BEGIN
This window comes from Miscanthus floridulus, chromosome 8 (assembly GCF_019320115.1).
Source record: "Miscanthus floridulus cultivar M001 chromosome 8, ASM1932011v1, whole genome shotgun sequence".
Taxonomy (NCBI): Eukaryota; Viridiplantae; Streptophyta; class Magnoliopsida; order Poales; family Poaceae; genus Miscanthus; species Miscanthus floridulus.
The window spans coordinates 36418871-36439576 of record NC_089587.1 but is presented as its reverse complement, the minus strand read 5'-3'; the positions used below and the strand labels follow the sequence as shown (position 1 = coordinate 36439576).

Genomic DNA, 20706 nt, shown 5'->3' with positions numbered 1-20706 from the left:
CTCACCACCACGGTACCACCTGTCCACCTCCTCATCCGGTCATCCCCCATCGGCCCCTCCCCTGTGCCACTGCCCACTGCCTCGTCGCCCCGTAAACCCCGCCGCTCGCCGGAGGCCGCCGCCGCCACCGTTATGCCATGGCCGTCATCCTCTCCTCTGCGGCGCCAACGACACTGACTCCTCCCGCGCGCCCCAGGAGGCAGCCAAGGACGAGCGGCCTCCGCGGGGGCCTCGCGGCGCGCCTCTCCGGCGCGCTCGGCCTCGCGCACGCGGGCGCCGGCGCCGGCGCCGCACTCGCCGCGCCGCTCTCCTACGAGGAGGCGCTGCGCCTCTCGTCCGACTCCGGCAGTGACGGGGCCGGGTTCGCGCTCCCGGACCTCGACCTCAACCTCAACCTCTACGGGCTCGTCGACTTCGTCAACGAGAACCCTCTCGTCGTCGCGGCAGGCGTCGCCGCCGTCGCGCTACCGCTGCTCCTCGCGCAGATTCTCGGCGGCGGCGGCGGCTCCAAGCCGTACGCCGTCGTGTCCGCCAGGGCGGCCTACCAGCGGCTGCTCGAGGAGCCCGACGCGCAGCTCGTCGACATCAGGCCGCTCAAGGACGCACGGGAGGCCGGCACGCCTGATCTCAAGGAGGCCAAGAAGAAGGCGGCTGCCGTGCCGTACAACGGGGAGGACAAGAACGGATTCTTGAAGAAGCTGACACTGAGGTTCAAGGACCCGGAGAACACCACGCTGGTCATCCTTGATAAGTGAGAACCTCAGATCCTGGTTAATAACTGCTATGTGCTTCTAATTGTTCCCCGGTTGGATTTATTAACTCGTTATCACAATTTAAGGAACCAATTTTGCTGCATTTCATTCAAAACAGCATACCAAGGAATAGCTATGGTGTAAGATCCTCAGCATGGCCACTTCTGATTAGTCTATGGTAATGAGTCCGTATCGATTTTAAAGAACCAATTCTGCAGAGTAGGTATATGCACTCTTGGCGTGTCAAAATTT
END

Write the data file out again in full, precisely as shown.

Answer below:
This window comes from Miscanthus floridulus, chromosome 8 (assembly GCF_019320115.1).
Source record: "Miscanthus floridulus cultivar M001 chromosome 8, ASM1932011v1, whole genome shotgun sequence".
Taxonomy (NCBI): Eukaryota; Viridiplantae; Streptophyta; class Magnoliopsida; order Poales; family Poaceae; genus Miscanthus; species Miscanthus floridulus.
The window spans coordinates 36418871-36439576 of record NC_089587.1 but is presented as its reverse complement, the minus strand read 5'-3'; the positions used below and the strand labels follow the sequence as shown (position 1 = coordinate 36439576).

Genomic DNA, 20706 nt, shown 5'->3' with positions numbered 1-20706 from the left:
CTCACCACCACGGTACCACCTGTCCACCTCCTCATCCGGTCATCCCCCATCGGCCCCTCCCCTGTGCCACTGCCCACTGCCTCGTCGCCCCGTAAACCCCGCCGCTCGCCGGAGGCCGCCGCCGCCACCGTTATGCCATGGCCGTCATCCTCTCCTCTGCGGCGCCAACGACACTGACTCCTCCCGCGCGCCCCAGGAGGCAGCCAAGGACGAGCGGCCTCCGCGGGGGCCTCGCGGCGCGCCTCTCCGGCGCGCTCGGCCTCGCGCACGCGGGCGCCGGCGCCGGCGCCGCACTCGCCGCGCCGCTCTCCTACGAGGAGGCGCTGCGCCTCTCGTCCGACTCCGGCAGTGACGGGGCCGGGTTCGCGCTCCCGGACCTCGACCTCAACCTCAACCTCTACGGGCTCGTCGACTTCGTCAACGAGAACCCTCTCGTCGTCGCGGCAGGCGTCGCCGCCGTCGCGCTACCGCTGCTCCTCGCGCAGATTCTCGGCGGCGGCGGCGGCTCCAAGCCGTACGCCGTCGTGTCCGCCAGGGCGGCCTACCAGCGGCTGCTCGAGGAGCCCGACGCGCAGCTCGTCGACATCAGGCCGCTCAAGGACGCACGGGAGGCCGGCACGCCTGATCTCAAGGAGGCCAAGAAGAAGGCGGCTGCCGTGCCGTACAACGGGGAGGACAAGAACGGATTCTTGAAGAAGCTGACACTGAGGTTCAAGGACCCGGAGAACACCACGCTGGTCATCCTTGATAAGTGAGAACCTCAGATCCTGGTTAATAACTGCTATGTGCTTCTAATTGTTCCCCGGTTGGATTTATTAACTCGTTATCACAATTTAAGGAACCAATTTTGCTGCATTTCATTCAAAACAGCATACCAAGGAATAGCTATGGTGTAAGATCCTCAGCATGGCCACTTCTGATTAGTCTATGGTAATGAGTCCGTATCGATTTTAAAGAACCAATTCTGCAGAGTAGGTATATGCACTCTTGGCGTGTCAAAATTT